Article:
- Exclusion of research findings. The series’ assertion of a psychosomatic cause is especially problematic because science has made significant progress understanding the pathophysiology of myalgic encephalomyelitis, mast cell activation syndrome, chronic Lyme disease, and several of the subjects’ diagnoses. Each can be diagnosed with established criteria and may be validated with laboratory testing.
- Myalgic encephalomyelitis. The National Academy of Medicine published a 2015 report that developed diagnostic criteria for myalgic encephalomyelitis, writing that it “is a serious, chronic, complex, multisystem disease that frequently and dramatically limits the activities of affected patients.” Consistent abnormalities have been found in the immune system: patients’ natural killer cells, responsible for fighting viruses and cancer, do not work properly. ME patients show white matter hyperintensities on MRI; and autopsies of ME patients show inflammation in the brain. ME patients have disordered metabolism, and show abnormalities induced by exercise testing.
- Mold and chemical sensitivities. Mast cell activation syndrome underlies these sensitivities in some patients. In this condition, mast cells easily degranulate upon encountering particular triggers, quickly releasing vast quantities of histamine into the body and causing allergic-type symptoms as well as gastrointestinal and nervous system issues.
- Lyme disease. Patients typically use the term “chronic Lyme” simply to mean that they became chronically ill after getting Lyme disease. Although skeptics often reject the term “chronic Lyme” entirely, there is no debate that Lyme can cause chronic symptoms. The scientific literature has clearly documented that Lyme disease that is not treated early can cause lasting problems including arthritis, heart complications, neurological problems, and more. The CDC refers to these patients as having “late” or “disseminated” Lyme. The literature also shows that even in patients who are ideally treated with a course of antibiotics, 10 to 20 percent are left with lasting symptoms, according to the New England Journal of Medicine. The CDC refers to these patients as having “post-treatment Lyme disease syndrome.”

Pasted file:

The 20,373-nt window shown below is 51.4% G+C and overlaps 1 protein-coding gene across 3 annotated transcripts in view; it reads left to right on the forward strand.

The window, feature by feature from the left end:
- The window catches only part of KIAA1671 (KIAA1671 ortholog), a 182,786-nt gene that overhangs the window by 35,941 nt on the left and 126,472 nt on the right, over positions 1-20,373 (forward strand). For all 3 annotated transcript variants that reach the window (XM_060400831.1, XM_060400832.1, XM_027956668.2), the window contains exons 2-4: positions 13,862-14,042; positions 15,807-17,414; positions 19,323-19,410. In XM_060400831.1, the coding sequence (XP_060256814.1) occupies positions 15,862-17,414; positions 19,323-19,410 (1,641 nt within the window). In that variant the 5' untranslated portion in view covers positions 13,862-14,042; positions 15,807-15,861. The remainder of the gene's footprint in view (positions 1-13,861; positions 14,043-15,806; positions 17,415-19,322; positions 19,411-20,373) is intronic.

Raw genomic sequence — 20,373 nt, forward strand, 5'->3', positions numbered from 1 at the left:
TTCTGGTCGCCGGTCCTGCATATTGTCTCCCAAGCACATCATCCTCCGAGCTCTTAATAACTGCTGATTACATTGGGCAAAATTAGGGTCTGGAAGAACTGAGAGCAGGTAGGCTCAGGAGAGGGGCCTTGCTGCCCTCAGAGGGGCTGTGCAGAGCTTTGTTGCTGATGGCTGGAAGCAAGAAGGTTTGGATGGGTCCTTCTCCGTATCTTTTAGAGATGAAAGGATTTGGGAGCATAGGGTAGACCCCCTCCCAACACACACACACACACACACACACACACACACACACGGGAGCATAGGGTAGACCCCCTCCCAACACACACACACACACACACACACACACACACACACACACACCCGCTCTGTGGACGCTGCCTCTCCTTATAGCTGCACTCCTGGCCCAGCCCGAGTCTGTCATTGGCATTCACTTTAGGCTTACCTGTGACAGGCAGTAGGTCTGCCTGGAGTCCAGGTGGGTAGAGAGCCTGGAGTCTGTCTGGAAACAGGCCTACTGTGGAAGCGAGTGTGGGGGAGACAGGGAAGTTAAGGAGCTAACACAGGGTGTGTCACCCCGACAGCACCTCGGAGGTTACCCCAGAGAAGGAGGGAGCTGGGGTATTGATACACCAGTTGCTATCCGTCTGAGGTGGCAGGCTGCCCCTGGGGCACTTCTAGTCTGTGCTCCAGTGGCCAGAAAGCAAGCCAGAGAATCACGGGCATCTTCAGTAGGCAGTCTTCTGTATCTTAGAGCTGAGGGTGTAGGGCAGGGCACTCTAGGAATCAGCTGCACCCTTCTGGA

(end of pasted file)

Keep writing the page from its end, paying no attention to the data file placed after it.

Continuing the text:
- Exclusion of research scientists. Although the producers had access to, and even filmed, researchers who could have given strong clinical and scientific evidence for several of the conditions in the film, they chose to exclude them from the series. They attended a symposium at Stanford University on the molecular basis of ME/CFS, which included prominent researchers from around the world, including Mario Capecchi, a Nobel Laureate. Several of these scientists were even interviewed, including Stanford geneticist Ron Davis and Stanford immunologist Mark Davis. In addition, during Dr. Eric Gordon’s visit with Jamison, Ron Davis sent two researchers from his lab at Stanford to set up a makeshift lab in Jamison’s house. They drew his blood and processed it for a big ME/CFS study. All of this was filmed but none of it made it into the series.